Mounting investor demands for enhanced environmental performance

Mounting investor demands for enhanced environmental performance

Business leaders at the world's largest listed companies have been facing growing pressure from investors to embrace environmental best practices, following the launch of the Carbon Disclosure Project reporting season and the publication of new research showing shareholder support for environmental resolutions is on the rise.

The CDP announced that it has kicked off its annual disclosure season, writing to more than 5,000 public companies around the world requesting information on their carbon emissions and climate change strategy.

Significantly, the group said the number of institutional investors supporting the annual requests for information has increased 10 percent to 722 separate investors, meaning that the initiative is backed by institutions with $87 trillion of assets under management — equivalent to around one-third of the world's invested capital.

A nonprofit, the CDP aims to help investors manage climate risks and encourage businesses to measure their climate impacts and develop mitigation and adaptation strategies by requesting relevant information from listed companies.

As part of its annual disclosure season, companies will now have until May 30 to submit climate information to the organization using a standardized approach to measurement.

Last year, more than 80 percent of the Global 500 companies responded to CDP requests for information and the group is seeing a growing number of organizations around the world providing data on their emissions performance.

"Since pioneering a system for corporate climate disclosure a little over 10 years ago, the number of investor signatories to CDP programs has grown more than twentyfold and growth in the number of companies using CDP has nearly matched this rate," said Paul Simpson, chief executive of the CDP. "This is testament to the economic relevance of environmental data to investment decisions."

Alongside the requests for climate information, the organization will also send companies requests for information on their impact on forests, their water use and the steps they are taking to curb their greenhouse gas emissions.

The group said that in the past year the number of investors backing its calls for water footprint information had increased 13 percent to 530 institutions managing $57 trillion of assets, while the number calling for information on forest impacts had doubled to 184 firms with $13 trillion of assets.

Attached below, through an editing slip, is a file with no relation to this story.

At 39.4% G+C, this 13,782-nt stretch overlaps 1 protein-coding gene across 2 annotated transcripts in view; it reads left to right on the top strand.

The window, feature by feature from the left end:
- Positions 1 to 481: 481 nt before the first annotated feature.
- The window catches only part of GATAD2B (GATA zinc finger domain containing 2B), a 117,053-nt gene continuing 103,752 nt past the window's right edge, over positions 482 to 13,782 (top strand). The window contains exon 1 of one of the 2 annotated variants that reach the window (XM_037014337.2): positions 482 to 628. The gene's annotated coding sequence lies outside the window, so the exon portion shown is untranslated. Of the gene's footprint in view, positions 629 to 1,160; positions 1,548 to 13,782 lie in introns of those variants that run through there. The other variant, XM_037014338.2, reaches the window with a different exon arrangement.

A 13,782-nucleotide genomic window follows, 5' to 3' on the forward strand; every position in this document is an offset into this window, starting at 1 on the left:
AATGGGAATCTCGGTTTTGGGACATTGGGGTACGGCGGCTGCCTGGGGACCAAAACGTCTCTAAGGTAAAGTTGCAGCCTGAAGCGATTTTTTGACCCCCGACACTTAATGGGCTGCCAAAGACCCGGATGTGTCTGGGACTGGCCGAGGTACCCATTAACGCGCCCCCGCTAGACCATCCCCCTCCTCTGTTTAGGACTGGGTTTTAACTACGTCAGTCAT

"Our expansion into different areas of natural capital, and our efforts to provide integrated information to the global market, represents vital progress toward a sustainable economy in which natural resources are valued efficiently," said Simpson.

In addition, the number of investors supporting the Carbon Action initiative, which not only requests climate-related information but also calls directly on the CEOs of the world's largest 301 public companies to embrace cost-effective emission reduction measures, has also increased to 190 institutions managing $18 trillion of assets, including new signatories such as JPMorgan Chase and Banco do Brasil.

The launch of the CDP reporting season comes in the same week as the Investor Responsibility Research Center Institute and Ernst & Young published a new report detailing how support for environmental and social shareholder proposals has drastically increased in the U.S. in recent years.

The study shows that between 2005 and 2011 the proportion of shareholder resolutions going to a vote that addressed environmental and social issues rose from 30 percent to 40 percent, while the level of average support secured by these resolutions more than doubled from less than 10 percent to more than 20 percent.

"Investor attitudes about extrafinancial issues seem to be undergoing a sea change," said Jon Lukomnik, IRRCI executive director, in a statement. "It wasn't that long ago that these were regarded by most mainstream investors as abstract issues, viewed as only tenuously linked to bottom-line concerns.

"Today, however, an increasing number of investors seem to regard some E&S proposals as an early warning system for issues that will demand attention from corporate managements and boards because of the implications for corporate sustainability and long-term shareholder value."

Photo of stock floor trading provided by ene via Shutterstock.

This article originally appeared at BusinessGreen and is reprinted with permission.

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